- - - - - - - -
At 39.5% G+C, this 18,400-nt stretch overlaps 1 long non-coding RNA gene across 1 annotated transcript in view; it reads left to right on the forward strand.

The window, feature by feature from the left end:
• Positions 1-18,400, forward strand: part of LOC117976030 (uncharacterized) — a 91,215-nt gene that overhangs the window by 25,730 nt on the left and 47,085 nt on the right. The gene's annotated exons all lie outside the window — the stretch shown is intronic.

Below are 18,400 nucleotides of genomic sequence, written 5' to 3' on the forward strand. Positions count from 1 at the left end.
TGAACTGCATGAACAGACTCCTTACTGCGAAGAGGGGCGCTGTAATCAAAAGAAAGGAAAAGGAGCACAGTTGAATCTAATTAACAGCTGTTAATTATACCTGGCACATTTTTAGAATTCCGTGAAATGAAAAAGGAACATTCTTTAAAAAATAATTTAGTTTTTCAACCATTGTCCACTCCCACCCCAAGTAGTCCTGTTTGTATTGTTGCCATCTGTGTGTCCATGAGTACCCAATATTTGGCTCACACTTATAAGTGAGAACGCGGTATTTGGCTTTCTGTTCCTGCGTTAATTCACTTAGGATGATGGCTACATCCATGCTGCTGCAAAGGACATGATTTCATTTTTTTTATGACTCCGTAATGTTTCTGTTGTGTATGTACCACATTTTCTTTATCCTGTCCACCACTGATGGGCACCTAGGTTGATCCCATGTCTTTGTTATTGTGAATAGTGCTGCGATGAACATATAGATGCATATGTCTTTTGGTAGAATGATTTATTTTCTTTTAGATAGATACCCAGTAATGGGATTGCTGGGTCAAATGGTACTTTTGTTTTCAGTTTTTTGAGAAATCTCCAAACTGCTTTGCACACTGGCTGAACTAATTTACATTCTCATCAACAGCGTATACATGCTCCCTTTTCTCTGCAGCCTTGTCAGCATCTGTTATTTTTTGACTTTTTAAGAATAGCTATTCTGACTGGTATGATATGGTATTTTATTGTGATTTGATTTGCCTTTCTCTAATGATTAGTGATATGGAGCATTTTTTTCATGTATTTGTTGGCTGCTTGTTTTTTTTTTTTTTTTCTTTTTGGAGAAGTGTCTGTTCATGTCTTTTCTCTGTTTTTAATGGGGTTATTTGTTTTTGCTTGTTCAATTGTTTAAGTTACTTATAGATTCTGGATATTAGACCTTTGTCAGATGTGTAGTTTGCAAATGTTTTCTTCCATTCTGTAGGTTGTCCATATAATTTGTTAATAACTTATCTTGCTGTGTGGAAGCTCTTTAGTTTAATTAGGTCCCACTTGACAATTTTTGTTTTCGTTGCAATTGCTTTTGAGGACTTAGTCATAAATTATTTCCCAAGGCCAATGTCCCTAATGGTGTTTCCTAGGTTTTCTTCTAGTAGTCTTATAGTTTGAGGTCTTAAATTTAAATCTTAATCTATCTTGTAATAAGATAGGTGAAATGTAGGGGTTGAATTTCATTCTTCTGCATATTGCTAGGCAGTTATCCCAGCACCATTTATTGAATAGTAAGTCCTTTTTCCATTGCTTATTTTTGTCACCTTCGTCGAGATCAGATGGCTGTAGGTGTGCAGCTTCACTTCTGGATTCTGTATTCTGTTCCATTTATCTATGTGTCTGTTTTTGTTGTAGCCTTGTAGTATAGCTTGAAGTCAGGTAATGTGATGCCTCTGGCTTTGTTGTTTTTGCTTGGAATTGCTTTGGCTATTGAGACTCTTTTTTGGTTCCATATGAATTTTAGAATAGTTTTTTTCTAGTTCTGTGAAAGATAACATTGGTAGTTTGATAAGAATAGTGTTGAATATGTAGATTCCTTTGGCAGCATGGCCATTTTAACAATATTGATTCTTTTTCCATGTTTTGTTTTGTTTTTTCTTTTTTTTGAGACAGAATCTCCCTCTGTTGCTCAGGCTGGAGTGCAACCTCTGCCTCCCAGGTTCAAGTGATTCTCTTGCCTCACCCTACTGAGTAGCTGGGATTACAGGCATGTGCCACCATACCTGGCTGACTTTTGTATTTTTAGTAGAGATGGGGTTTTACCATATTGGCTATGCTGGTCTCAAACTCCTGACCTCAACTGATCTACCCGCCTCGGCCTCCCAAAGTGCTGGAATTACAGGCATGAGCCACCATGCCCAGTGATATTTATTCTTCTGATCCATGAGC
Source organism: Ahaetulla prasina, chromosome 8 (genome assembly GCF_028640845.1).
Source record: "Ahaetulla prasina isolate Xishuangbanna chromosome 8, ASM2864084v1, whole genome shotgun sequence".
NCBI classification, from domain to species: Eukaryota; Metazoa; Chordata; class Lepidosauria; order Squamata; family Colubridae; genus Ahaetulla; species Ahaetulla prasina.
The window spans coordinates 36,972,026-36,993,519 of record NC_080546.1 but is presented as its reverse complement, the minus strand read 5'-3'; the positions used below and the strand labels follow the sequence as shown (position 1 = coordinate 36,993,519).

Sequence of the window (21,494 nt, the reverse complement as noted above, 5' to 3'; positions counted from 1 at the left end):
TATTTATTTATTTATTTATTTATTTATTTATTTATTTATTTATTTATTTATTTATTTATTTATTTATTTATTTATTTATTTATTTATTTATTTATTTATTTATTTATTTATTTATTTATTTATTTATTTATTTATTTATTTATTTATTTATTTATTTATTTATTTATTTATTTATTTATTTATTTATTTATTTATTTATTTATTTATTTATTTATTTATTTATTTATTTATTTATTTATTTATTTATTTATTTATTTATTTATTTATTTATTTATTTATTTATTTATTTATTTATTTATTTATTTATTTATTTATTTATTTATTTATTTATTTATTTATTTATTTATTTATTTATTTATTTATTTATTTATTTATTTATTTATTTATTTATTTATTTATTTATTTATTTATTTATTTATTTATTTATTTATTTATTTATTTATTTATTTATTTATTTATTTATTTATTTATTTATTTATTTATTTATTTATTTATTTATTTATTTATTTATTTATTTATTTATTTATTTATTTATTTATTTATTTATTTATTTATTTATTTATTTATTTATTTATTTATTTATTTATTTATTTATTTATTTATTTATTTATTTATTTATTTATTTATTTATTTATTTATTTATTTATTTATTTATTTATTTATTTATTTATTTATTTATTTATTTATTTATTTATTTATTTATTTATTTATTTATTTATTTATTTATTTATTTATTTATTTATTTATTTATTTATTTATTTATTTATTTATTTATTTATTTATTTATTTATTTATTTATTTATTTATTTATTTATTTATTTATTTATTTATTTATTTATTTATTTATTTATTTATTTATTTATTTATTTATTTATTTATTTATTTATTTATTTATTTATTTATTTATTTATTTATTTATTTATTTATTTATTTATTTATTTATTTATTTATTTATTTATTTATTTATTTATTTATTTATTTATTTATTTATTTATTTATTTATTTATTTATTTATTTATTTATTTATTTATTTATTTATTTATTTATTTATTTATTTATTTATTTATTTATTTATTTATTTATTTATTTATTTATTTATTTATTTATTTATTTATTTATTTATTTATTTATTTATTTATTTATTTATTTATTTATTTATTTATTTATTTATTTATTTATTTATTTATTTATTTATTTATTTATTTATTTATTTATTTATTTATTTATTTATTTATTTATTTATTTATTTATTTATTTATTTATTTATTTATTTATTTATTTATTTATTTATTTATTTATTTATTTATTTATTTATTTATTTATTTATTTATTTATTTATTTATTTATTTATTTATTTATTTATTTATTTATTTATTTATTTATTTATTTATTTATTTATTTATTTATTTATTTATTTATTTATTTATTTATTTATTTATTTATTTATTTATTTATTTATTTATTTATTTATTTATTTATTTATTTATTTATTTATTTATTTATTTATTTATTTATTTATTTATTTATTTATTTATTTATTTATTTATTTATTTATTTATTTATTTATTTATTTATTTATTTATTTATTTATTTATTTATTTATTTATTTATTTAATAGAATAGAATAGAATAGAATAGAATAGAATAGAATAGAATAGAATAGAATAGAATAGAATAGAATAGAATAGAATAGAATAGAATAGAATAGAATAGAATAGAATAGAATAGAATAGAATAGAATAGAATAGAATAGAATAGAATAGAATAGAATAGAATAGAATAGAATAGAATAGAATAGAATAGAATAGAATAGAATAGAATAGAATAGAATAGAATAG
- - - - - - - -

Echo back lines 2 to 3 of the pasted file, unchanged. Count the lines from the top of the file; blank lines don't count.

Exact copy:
The window, feature by feature from the left end:
• Positions 1-18,400, forward strand: part of LOC117976030 (uncharacterized) — a 91,215-nt gene that overhangs the window by 25,730 nt on the left and 47,085 nt on the right. The gene's annotated exons all lie outside the window — the stretch shown is intronic.